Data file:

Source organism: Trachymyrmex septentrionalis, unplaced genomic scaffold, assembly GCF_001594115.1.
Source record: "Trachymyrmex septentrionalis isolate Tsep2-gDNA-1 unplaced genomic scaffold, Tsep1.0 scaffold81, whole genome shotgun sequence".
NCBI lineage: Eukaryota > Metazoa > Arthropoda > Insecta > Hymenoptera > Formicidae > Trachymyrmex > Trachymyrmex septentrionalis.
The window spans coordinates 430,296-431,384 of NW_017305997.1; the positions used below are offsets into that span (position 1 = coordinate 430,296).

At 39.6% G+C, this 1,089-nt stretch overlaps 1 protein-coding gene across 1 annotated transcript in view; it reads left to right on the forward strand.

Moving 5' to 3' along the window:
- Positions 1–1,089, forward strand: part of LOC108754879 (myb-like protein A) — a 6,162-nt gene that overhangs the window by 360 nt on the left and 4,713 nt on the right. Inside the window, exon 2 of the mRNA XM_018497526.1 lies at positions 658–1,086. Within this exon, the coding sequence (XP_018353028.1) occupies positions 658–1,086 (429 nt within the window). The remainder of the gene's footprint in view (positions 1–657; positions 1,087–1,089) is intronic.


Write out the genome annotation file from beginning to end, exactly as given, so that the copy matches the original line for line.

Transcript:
Source organism: Trachymyrmex septentrionalis, unplaced genomic scaffold, assembly GCF_001594115.1.
Source record: "Trachymyrmex septentrionalis isolate Tsep2-gDNA-1 unplaced genomic scaffold, Tsep1.0 scaffold81, whole genome shotgun sequence".
NCBI lineage: Eukaryota > Metazoa > Arthropoda > Insecta > Hymenoptera > Formicidae > Trachymyrmex > Trachymyrmex septentrionalis.
The window spans coordinates 430,296-431,384 of NW_017305997.1; the positions used below are offsets into that span (position 1 = coordinate 430,296).

At 39.6% G+C, this 1,089-nt stretch overlaps 1 protein-coding gene across 1 annotated transcript in view; it reads left to right on the forward strand.

Moving 5' to 3' along the window:
- Positions 1–1,089, forward strand: part of LOC108754879 (myb-like protein A) — a 6,162-nt gene that overhangs the window by 360 nt on the left and 4,713 nt on the right. Inside the window, exon 2 of the mRNA XM_018497526.1 lies at positions 658–1,086. Within this exon, the coding sequence (XP_018353028.1) occupies positions 658–1,086 (429 nt within the window). The remainder of the gene's footprint in view (positions 1–657; positions 1,087–1,089) is intronic.